Posted By Westfield Health

Posted on26th April 2021

In 2019, LSE’s Centre for Economic Performance demonstrated a link between employee wellbeing, employee productivity and business performance across all industries and regions.

Our Coping after Covid research backs this up. In organisations with a wellbeing programme, 43% of HR managers rated employee productivity as ‘very good’. This figure fell to 18% in organisations with no wellbeing programme.

Transitioning into the post-lockdown workplace will bring many new challenges. Over 80% of businesses have increased their wellbeing focus as a result of the pandemic, and the coming months provide a unique opportunity to maximise wellbeing investment and boost productivity. So how can HR leaders make a compelling, data-driven case for wellbeing investment?

Driving culture change

Our research found that organisational culture was a significant barrier to wellbeing investment: 59% of HR leaders said they would like to be able to do more in terms of wellbeing but company culture prevents it.

Of course, culture change takes time. It begins with buy-in from senior management, strong advocacy and consistent messaging which makes employees feel valued. If leaders can drive culture change, employee behaviour will follow.

Managers can make an impact through their own actions and workplace habits. It’s important to demonstrate a commitment to wellbeing by working reasonable hours, taking breaks and being fully engaged in meetings. Employees should be encouraged to take advantage of flexible working policies where possible, with a focus on outcomes rather than time spent on tasks.

Using data to make the case for wellbeing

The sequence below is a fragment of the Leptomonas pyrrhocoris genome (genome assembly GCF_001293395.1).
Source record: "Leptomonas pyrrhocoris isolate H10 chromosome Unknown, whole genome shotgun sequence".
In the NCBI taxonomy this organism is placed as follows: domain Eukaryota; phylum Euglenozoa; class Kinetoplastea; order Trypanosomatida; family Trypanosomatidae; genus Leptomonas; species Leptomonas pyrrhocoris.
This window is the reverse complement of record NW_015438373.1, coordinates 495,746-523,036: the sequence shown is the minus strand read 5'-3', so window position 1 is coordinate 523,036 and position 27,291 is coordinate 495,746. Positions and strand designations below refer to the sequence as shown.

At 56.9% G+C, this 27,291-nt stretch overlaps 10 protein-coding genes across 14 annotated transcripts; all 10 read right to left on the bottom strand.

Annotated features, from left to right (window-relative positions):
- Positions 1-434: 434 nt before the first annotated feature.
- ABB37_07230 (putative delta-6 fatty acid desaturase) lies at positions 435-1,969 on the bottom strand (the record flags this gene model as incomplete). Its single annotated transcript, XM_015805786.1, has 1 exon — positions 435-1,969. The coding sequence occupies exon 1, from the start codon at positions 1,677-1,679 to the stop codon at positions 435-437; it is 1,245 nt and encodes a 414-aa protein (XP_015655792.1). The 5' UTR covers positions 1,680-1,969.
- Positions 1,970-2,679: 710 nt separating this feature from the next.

Like any workplace initiative, wellbeing has upfront costs and leaders will be looking for compelling, data-driven grounds to invest.

Make your case by collecting data that demonstrates how your actions impact employee wellbeing and how this contributes towards your wider organisational vision.

Wellbeing targets should be based on the specific needs of your employees and tailored to suit your approach. Choosing the right metrics and recording them consistently will help you understand what’s working and where you can improve.

Depending on your goals, you might measure:

  • Number of 1:1s held each month
  • Uptake of wellbeing initiatives such as fitness classes and gyms
  • Employee sentiment via pulse surveys
  • Mental health absences
  • Use of employee assistance programmes
  • Attendance at wellbeing workshops

Whatever metrics you choose, your reporting should communicate the impact of wellbeing as a driver of organisational change.

Designing a pulse survey

A pulse survey of 5-10 questions, repeated regularly, can effectively capture the thoughts and feelings of your employees and measure the progress of your wellbeing strategy.

Questions based on a scale will help you to quantify the impact of any changes you make. These could include:

  • I feel that my organisation’s values are reflected in my work
  • My manager seems to care about me as a person
  • I am aware of workplace training opportunities and know how to access them
  • I feel like I have a say in workplace matters that affect me
  • My manager and I have discussed my progress at work in the past six months
  • I receive regular feedback and recognition
  • I am proud to work for this organisation

Choose a schedule for your pulse survey – perhaps once a month – and repeat the same questions to gain insight into any shift in employee sentiment.

Further reading and resources

Coping after CovidOur latest report into the business impact of the pandemic and how wellbeing can drive recovery.

Resources for HR teamsFurther information and guides to help you on your health and wellbeing journey.

Wellbeing webinarsSessions on various topics to help your employees stay engaged and productive.


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